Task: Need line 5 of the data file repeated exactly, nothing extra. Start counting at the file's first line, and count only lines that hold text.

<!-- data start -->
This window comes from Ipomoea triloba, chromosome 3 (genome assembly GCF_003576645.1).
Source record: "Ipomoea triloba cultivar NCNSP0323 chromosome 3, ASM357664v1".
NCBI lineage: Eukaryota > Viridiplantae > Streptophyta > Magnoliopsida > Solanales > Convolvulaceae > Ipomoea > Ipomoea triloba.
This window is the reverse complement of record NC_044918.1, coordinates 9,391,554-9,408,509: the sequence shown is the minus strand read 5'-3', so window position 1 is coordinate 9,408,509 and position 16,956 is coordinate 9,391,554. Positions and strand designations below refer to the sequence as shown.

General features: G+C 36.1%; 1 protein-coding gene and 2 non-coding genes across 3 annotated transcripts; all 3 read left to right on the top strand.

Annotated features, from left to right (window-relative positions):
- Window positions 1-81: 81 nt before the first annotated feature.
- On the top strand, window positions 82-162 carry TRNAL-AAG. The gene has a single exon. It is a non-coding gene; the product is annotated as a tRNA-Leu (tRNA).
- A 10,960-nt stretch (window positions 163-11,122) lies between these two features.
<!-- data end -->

General features: G+C 36.1%; 1 protein-coding gene and 2 non-coding genes across 3 annotated transcripts; all 3 read left to right on the top strand.